Toxic hotspot builds nontoxic community engagement

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Capital News Service

LANSING – In October 1969, the Rouge River in Detroit caught fire — but conservation efforts took longer to ignite. 

Urban-industrial rivers like the Rouge, whose banks have served industry since the 1880s, have been historically regarded as necessary sacrifices to make industrial and economic progress. 

“Flames from the blaze, fed by oil-soaked debris on the north bank of the river and oil, which had spilled from a Shell Oil Co. storage depot on the south bank, rose over 50 feet high, according to a Detroit fireman,” the Detroit Free Press wrote the day after the fire. The article appeared in the back of the paper, sharing space with the classified ads. 

The lack of prominent press coverage may seem surprising now, but fires caused by industrial pollution were not an uncommon occurrence. The Cuyahoga River in Cleveland, which caught fire in 1969, had caught fire 11 times previously, starting in 1868. 

“There were no controls over what was being dumped into the river. It was a free for all. But that’s literally what it was,” said Friends of the Rouge executive director Marie McCormick.

“The river was seen as a place where you put things you don’t want anymore. Out of sight, out of mind. Right? So that was problematic over time,” she said. 

Founded in 1986, Friends of the Rouge is dedicated to improving the Rouge watershed through hands-on restoration, stewardship and education.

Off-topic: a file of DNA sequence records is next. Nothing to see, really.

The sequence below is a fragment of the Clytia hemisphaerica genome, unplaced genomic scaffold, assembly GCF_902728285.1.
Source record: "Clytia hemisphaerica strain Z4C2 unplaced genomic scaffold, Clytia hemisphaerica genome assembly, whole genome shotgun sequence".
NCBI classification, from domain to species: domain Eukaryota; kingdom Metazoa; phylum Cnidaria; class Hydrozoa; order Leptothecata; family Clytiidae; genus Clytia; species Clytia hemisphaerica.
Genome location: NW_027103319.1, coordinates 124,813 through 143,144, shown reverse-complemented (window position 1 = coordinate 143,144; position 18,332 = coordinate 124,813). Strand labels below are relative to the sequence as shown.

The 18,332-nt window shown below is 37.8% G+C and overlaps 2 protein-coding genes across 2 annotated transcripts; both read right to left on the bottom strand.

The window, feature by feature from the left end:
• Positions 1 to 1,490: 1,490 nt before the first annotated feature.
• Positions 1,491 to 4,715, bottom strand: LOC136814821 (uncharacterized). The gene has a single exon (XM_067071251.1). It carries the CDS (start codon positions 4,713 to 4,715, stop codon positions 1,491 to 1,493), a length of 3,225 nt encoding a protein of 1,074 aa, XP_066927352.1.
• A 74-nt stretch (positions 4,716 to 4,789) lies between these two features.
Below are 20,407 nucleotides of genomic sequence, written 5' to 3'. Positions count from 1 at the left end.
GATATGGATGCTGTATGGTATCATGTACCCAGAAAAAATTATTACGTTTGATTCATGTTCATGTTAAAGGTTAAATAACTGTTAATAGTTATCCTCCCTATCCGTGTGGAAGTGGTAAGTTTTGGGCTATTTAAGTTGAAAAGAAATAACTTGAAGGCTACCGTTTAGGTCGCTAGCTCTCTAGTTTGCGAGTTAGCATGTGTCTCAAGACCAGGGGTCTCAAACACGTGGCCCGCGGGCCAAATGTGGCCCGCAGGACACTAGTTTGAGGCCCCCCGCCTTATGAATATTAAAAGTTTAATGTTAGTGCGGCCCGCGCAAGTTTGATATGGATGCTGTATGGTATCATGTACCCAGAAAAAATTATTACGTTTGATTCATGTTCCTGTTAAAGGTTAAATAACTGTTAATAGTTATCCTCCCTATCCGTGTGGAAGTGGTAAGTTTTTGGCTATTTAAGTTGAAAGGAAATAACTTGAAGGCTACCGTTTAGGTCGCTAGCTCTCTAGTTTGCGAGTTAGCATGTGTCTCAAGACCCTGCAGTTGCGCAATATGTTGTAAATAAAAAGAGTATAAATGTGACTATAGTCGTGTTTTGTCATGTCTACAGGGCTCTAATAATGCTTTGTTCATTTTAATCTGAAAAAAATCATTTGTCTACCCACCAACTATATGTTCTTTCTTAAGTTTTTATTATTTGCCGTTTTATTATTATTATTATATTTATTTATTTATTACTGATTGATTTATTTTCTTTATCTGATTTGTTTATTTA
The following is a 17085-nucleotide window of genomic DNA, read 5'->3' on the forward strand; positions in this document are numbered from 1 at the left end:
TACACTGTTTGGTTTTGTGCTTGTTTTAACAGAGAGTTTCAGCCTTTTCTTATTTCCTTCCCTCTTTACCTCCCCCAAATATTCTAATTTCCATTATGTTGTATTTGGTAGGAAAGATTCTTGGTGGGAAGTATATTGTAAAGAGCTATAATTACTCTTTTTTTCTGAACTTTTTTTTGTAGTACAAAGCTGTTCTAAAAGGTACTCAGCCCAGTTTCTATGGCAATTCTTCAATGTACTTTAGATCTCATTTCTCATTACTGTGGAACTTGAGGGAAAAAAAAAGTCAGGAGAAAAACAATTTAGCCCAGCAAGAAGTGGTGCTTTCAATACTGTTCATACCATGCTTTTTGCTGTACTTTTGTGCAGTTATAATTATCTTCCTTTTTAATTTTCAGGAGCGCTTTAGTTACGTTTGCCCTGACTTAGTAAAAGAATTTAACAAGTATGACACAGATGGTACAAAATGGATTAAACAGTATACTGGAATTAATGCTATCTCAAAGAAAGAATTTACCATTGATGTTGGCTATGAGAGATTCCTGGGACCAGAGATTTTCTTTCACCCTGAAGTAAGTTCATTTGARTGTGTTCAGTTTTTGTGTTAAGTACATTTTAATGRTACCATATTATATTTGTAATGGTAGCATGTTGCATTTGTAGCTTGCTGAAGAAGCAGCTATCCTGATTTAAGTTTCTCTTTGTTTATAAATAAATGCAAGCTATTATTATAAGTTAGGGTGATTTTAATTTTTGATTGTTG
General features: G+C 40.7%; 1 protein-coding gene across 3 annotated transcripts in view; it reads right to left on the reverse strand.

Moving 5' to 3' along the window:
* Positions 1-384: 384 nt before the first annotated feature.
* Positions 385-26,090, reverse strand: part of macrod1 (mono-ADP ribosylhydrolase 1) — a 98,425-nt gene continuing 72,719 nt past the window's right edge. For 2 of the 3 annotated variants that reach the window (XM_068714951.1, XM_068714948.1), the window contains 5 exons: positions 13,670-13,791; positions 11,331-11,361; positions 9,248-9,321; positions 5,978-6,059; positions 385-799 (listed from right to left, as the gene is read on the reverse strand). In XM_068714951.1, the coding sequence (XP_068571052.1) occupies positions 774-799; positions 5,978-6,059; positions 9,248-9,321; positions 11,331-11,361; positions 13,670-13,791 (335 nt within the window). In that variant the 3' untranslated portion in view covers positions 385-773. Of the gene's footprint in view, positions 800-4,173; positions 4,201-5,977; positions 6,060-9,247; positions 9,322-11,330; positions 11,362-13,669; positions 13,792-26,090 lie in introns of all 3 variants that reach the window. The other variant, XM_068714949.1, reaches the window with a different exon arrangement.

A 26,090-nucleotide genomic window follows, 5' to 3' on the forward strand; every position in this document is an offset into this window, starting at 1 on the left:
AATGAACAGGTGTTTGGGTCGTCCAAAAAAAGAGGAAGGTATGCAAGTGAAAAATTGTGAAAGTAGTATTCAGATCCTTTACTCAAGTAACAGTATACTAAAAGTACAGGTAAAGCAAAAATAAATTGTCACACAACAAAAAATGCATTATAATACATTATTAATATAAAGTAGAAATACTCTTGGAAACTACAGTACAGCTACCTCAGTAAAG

The Rouge is still designated as an Area of Concern (AOC) under the 1987 U.S.-Canada Great Lakes Water Quality Agreement. That’s despite conservation and cleanup efforts from multiple federal, statewide and grassroots organizations and agencies.

“There has been a lot of work done, but there’s still a lot of heavy lifting that will need to take place to get the Rouge delisted, and as healthy as any other Michigan watershed,” said Jennifer Tewkesbury, the AOC coordinator for the Rouge River. 

As coordinator, Tewkesbury has spent the last 10 years acting as a liaison between local stakeholders and federal agencies like the Environmental Protection Agency (EPA) on restoration projects in the 438-square-mile watershed – ultimately working to remove beneficial use impairments. 

According to the U.S.-Canada International Joint Commission, “An impairment of beneficial uses means a change in the chemical, physical or biological integrity of the Great Lakes system sufficient to cause significant environmental degradation.” 

McCormick said, “There’s been over a billion, probably a billion and a half dollars, invested in the Rouge to clean it up. The irony, of course, with the AOC program is that they’re not trying to get you to an A standard river. They’re getting you to a C-minus, barely passing.”

“And then you’re delisted,” she said, referring to the process for removing a former toxic hotspot from the list of AOCs. “It’s not about making it perfect, just making it good enough.”

“So yeah, that’s a little discouraging. But you know, that is the nature of an urban river in the modern world today,” McCormick said.

Tewsbury said the AOC program has been active for the last 30 years, but it was not until the Great Lakes Restoration Initiative began in 2011 that large-scale restoration was possible.

“Although a lot has been accomplished in habitat restoration, we still face some larger challenges with contaminated sediments throughout the lower 4 miles of the river, mainly in the industrialized areas,” said Tewkesbury.